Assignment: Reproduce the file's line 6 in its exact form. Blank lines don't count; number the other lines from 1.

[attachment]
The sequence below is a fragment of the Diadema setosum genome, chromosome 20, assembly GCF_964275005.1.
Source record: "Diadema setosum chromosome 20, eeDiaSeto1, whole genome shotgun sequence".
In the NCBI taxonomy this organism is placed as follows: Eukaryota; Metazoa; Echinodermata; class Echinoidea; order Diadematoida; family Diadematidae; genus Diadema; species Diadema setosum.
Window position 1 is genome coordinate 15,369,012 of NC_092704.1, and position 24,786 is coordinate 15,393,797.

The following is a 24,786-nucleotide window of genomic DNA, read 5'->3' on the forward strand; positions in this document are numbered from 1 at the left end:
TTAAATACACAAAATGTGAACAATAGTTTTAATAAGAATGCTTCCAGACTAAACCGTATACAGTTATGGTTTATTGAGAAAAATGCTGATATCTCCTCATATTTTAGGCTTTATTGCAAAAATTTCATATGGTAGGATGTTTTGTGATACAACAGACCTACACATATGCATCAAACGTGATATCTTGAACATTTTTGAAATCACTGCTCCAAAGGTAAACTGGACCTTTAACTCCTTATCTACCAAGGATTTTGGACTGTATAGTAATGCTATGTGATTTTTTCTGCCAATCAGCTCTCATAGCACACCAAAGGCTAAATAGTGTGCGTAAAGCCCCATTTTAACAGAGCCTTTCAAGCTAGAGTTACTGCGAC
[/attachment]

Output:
TTAAATACACAAAATGTGAACAATAGTTTTAATAAGAATGCTTCCAGACTAAACCGTATACAGTTATGGTTTATTGAGAAAAATGCTGATATCTCCTCATATTTTAGGCTTTATTGCAAAAATTTCATATGGTAGGATGTTTTGTGATACAACAGACCTACACATATGCATCAAACGTGATATCTTGAACATTTTTGAAATCACTGCTCCAAAGGTAAACTGGACCTTTAACTCCTTATCTACCAAGGATTTTGGACTGTATAGTAATGCTATGTGATTTTTTCTGCCAATCAGCTCTCATAGCACACCAAAGGCTAAATAGTGTGCGTAAAGCCCCATTTTAACAGAGCCTTTCAAGCTAGAGTTACTGCGAC